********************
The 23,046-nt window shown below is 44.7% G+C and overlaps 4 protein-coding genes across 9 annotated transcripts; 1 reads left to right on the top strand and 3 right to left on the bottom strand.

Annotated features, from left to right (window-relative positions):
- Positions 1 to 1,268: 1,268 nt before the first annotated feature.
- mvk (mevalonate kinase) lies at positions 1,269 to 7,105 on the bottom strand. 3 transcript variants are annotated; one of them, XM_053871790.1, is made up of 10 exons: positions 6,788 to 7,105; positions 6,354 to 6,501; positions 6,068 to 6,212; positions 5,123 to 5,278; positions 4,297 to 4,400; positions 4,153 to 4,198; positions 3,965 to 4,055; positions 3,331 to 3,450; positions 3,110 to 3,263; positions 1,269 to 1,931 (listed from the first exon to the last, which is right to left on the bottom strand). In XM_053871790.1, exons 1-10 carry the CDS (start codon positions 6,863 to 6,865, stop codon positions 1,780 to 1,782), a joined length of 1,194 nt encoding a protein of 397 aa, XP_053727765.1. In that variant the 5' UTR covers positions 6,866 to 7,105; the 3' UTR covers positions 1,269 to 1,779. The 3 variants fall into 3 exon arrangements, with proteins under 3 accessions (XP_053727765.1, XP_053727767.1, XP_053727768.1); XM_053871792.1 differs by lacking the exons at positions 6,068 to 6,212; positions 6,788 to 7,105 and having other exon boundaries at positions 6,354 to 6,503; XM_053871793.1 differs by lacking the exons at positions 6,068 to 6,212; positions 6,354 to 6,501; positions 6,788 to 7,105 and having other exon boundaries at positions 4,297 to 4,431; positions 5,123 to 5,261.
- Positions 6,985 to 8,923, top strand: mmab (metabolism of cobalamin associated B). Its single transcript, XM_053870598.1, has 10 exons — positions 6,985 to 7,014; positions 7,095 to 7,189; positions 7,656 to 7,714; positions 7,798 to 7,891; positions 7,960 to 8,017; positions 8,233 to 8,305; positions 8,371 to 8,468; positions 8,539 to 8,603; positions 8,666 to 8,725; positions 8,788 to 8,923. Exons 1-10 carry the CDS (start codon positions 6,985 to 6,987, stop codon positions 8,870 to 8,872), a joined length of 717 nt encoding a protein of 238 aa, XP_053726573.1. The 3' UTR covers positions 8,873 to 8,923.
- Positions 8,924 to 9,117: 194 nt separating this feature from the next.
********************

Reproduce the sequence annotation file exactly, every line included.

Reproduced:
The 23,046-nt window shown below is 44.7% G+C and overlaps 4 protein-coding genes across 9 annotated transcripts; 1 reads left to right on the top strand and 3 right to left on the bottom strand.

Annotated features, from left to right (window-relative positions):
- Positions 1 to 1,268: 1,268 nt before the first annotated feature.
- mvk (mevalonate kinase) lies at positions 1,269 to 7,105 on the bottom strand. 3 transcript variants are annotated; one of them, XM_053871790.1, is made up of 10 exons: positions 6,788 to 7,105; positions 6,354 to 6,501; positions 6,068 to 6,212; positions 5,123 to 5,278; positions 4,297 to 4,400; positions 4,153 to 4,198; positions 3,965 to 4,055; positions 3,331 to 3,450; positions 3,110 to 3,263; positions 1,269 to 1,931 (listed from the first exon to the last, which is right to left on the bottom strand). In XM_053871790.1, exons 1-10 carry the CDS (start codon positions 6,863 to 6,865, stop codon positions 1,780 to 1,782), a joined length of 1,194 nt encoding a protein of 397 aa, XP_053727765.1. In that variant the 5' UTR covers positions 6,866 to 7,105; the 3' UTR covers positions 1,269 to 1,779. The 3 variants fall into 3 exon arrangements, with proteins under 3 accessions (XP_053727765.1, XP_053727767.1, XP_053727768.1); XM_053871792.1 differs by lacking the exons at positions 6,068 to 6,212; positions 6,788 to 7,105 and having other exon boundaries at positions 6,354 to 6,503; XM_053871793.1 differs by lacking the exons at positions 6,068 to 6,212; positions 6,354 to 6,501; positions 6,788 to 7,105 and having other exon boundaries at positions 4,297 to 4,431; positions 5,123 to 5,261.
- Positions 6,985 to 8,923, top strand: mmab (metabolism of cobalamin associated B). Its single transcript, XM_053870598.1, has 10 exons — positions 6,985 to 7,014; positions 7,095 to 7,189; positions 7,656 to 7,714; positions 7,798 to 7,891; positions 7,960 to 8,017; positions 8,233 to 8,305; positions 8,371 to 8,468; positions 8,539 to 8,603; positions 8,666 to 8,725; positions 8,788 to 8,923. Exons 1-10 carry the CDS (start codon positions 6,985 to 6,987, stop codon positions 8,870 to 8,872), a joined length of 717 nt encoding a protein of 238 aa, XP_053726573.1. The 3' UTR covers positions 8,873 to 8,923.
- Positions 8,924 to 9,117: 194 nt separating this feature from the next.